I found a good friend by the name of Pedro recently. Why is he my friend? Why is he also a banana? I have no idea, and that’s about as much as you’ll get from My Friend Pedro’s plot, but who cares when you can perform some of the sickest bullet-time stunts since Max Payne and endlessly shoot tons of bad guys just because you can.
Platform(s): PC (Reviewed), Nintendo Switch
Publisher(s): Devolver Digital
Developer(s): DeadToast Entertainment
Release Date: June 20, 2019
Price: $19.99 ($16.99 until 7/9 on Steam)
With another addicting guns-blazing shoot em’ up published by the ever-eclectic Devolver Digital, My Friend Pedro aptly captures the satisfying feeling of unique and technical gunplay with a stylish flair. It’s a short, strange, but ultimately enticing affair that has you killing mobsters, “haters,” sewer-dwelling gamers, and agents of the internet (no, really, there’s an enemy in the game literally called “haters”).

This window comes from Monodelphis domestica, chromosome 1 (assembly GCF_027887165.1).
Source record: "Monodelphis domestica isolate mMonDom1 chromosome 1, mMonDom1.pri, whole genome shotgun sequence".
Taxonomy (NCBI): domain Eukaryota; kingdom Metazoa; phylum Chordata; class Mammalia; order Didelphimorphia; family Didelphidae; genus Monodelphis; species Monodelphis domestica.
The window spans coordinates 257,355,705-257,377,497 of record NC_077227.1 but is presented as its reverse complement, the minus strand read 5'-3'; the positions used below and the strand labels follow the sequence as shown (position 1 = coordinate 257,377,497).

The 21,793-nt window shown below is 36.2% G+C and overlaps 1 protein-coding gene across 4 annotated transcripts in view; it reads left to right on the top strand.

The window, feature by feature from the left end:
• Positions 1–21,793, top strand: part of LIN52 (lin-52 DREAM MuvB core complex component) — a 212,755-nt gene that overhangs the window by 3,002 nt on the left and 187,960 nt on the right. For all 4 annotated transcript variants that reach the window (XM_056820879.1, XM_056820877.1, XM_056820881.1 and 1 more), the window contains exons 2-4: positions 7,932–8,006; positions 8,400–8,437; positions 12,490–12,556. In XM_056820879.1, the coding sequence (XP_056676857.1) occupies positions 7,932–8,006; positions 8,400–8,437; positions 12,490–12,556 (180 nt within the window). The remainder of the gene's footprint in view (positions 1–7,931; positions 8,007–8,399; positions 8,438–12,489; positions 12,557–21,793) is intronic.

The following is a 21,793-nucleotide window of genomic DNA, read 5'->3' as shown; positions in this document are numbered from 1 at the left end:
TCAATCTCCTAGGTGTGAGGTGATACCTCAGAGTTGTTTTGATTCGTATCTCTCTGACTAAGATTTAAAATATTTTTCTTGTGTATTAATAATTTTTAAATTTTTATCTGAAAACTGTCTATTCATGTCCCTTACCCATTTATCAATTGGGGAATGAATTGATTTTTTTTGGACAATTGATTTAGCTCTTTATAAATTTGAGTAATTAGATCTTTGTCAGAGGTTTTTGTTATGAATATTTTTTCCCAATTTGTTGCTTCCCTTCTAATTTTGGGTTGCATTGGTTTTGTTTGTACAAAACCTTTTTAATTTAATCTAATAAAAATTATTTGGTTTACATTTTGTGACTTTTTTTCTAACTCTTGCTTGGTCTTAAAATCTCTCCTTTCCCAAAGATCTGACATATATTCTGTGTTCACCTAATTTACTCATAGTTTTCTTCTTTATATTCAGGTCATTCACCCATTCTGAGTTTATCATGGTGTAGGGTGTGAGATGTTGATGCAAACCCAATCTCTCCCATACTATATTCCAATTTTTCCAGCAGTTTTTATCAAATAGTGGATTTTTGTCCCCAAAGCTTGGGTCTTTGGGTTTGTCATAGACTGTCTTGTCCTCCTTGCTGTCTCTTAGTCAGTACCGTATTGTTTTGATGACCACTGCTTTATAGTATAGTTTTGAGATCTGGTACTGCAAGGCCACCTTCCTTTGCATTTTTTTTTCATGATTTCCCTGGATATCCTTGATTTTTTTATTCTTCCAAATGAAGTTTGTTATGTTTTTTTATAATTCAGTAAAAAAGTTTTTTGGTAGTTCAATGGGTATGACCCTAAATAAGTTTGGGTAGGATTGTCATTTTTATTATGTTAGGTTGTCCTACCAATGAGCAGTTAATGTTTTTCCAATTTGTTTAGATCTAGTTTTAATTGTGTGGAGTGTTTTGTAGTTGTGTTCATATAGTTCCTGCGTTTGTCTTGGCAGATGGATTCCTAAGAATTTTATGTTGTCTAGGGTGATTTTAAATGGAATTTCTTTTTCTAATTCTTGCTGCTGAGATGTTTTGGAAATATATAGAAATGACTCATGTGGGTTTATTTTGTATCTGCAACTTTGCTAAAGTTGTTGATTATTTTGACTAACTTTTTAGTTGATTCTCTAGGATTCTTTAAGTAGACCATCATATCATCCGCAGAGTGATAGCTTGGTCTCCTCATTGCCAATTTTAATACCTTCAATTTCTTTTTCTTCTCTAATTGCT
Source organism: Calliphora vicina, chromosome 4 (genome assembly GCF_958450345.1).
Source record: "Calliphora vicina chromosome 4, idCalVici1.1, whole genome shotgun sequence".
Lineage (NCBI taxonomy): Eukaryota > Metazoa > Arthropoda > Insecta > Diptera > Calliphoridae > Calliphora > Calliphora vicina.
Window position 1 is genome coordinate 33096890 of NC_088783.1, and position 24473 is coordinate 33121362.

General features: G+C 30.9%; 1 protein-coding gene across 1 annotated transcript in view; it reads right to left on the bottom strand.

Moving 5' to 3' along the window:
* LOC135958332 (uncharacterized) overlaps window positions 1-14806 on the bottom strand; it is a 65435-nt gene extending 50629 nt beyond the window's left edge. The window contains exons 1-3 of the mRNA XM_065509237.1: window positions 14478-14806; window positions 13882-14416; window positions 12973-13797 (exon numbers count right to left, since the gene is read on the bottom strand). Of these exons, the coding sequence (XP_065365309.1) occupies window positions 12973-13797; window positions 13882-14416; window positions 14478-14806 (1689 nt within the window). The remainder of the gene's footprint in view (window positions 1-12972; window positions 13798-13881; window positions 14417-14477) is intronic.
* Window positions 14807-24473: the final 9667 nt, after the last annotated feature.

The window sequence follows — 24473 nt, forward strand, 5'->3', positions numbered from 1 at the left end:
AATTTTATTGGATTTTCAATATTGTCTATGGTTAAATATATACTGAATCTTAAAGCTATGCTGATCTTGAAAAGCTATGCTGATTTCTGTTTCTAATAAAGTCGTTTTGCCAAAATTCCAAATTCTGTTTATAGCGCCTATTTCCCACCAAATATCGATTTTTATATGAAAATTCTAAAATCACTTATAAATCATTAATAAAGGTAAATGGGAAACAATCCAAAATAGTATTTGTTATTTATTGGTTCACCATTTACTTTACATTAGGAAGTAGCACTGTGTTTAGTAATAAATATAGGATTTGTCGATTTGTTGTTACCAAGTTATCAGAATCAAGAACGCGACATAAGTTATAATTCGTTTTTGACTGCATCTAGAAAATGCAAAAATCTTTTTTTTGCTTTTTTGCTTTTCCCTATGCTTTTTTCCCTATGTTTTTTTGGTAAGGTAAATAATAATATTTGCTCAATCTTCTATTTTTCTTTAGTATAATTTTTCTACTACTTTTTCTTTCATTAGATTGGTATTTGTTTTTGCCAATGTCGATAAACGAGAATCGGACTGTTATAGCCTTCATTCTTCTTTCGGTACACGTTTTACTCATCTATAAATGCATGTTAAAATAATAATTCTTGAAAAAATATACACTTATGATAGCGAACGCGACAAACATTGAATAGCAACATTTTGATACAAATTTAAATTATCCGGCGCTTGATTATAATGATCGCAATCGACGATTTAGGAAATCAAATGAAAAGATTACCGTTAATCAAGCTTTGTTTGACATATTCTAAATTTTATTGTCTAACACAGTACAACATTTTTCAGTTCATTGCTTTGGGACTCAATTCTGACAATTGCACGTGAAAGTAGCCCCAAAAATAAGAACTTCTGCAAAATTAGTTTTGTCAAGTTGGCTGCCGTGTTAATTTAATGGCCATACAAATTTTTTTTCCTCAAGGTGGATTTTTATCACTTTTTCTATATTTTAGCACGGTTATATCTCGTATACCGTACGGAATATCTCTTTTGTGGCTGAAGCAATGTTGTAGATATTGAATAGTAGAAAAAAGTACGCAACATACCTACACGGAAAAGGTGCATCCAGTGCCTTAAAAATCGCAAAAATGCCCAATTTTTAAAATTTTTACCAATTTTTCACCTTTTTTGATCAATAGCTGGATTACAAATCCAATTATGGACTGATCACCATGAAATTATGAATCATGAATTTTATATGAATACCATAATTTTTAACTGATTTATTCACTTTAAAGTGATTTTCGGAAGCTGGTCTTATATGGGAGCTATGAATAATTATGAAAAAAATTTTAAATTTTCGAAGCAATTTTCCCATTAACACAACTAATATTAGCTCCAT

The player takes on the role of, well, some guy, who finds a bunch of guns. After waking up in a dingy basement of some mobster’s famous restaurant, your wonderfully whimsical friend “Pedro” emerges and greets you in a familiar form typically associated with potassium and apes. As the omniscient banana he is, Pedro guides you through the journey of taking guns and doing cool shit with them.
Where My Friend Pedro truly shines is the core gameplay of ranking up style points and maintaining momentum through each stage. Points are judged and given based on every time you kill a bad guy, how you kill them, and what you use to kill them. The player’s multiplier accrues with each consecutive kill within a time frame, netting additional points for each kill.
Each stage is paced and balanced well enough to be able to reward skillful play and great reaction time. Although, it’s worth noting that under the normal difficulty, the game never really achieves a truly satisfying level of challenge, but the difficulty can be tweaked at any time.
The game takes advantage of a trinity of gameplay aspects: fluid movement, powerful purpose-driven weaponry, and diverse and evolving environmental design.